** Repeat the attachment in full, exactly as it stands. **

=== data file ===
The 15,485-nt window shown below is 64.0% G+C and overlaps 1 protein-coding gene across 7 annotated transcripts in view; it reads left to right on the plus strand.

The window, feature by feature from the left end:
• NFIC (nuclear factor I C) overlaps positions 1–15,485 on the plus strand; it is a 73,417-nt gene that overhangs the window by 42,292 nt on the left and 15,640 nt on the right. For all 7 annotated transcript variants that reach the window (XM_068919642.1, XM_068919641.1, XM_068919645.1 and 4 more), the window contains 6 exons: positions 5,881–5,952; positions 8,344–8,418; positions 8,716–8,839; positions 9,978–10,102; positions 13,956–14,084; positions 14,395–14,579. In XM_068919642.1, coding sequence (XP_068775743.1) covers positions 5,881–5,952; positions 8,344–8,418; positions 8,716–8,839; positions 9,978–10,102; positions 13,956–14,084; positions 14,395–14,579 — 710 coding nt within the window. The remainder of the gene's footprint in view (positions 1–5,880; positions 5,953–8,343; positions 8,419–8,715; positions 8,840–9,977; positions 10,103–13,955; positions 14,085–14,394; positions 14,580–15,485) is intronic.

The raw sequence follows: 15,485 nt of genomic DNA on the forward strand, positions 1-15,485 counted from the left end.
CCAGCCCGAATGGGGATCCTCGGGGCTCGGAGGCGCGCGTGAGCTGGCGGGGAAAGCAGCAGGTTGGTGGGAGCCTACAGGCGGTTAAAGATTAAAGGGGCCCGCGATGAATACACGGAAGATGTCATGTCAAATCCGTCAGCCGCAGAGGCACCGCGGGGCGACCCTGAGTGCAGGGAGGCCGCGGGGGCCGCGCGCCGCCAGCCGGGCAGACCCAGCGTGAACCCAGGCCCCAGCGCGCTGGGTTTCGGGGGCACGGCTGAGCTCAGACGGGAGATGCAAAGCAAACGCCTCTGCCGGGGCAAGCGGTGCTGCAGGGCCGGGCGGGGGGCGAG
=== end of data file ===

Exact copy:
The 15,485-nt window shown below is 64.0% G+C and overlaps 1 protein-coding gene across 7 annotated transcripts in view; it reads left to right on the plus strand.

The window, feature by feature from the left end:
• NFIC (nuclear factor I C) overlaps positions 1–15,485 on the plus strand; it is a 73,417-nt gene that overhangs the window by 42,292 nt on the left and 15,640 nt on the right. For all 7 annotated transcript variants that reach the window (XM_068919642.1, XM_068919641.1, XM_068919645.1 and 4 more), the window contains 6 exons: positions 5,881–5,952; positions 8,344–8,418; positions 8,716–8,839; positions 9,978–10,102; positions 13,956–14,084; positions 14,395–14,579. In XM_068919642.1, coding sequence (XP_068775743.1) covers positions 5,881–5,952; positions 8,344–8,418; positions 8,716–8,839; positions 9,978–10,102; positions 13,956–14,084; positions 14,395–14,579 — 710 coding nt within the window. The remainder of the gene's footprint in view (positions 1–5,880; positions 5,953–8,343; positions 8,419–8,715; positions 8,840–9,977; positions 10,103–13,955; positions 14,085–14,394; positions 14,580–15,485) is intronic.

The raw sequence follows: 15,485 nt of genomic DNA on the forward strand, positions 1-15,485 counted from the left end.
CCAGCCCGAATGGGGATCCTCGGGGCTCGGAGGCGCGCGTGAGCTGGCGGGGAAAGCAGCAGGTTGGTGGGAGCCTACAGGCGGTTAAAGATTAAAGGGGCCCGCGATGAATACACGGAAGATGTCATGTCAAATCCGTCAGCCGCAGAGGCACCGCGGGGCGACCCTGAGTGCAGGGAGGCCGCGGGGGCCGCGCGCCGCCAGCCGGGCAGACCCAGCGTGAACCCAGGCCCCAGCGCGCTGGGTTTCGGGGGCACGGCTGAGCTCAGACGGGAGATGCAAAGCAAACGCCTCTGCCGGGGCAAGCGGTGCTGCAGGGCCGGGCGGGGGGCGAG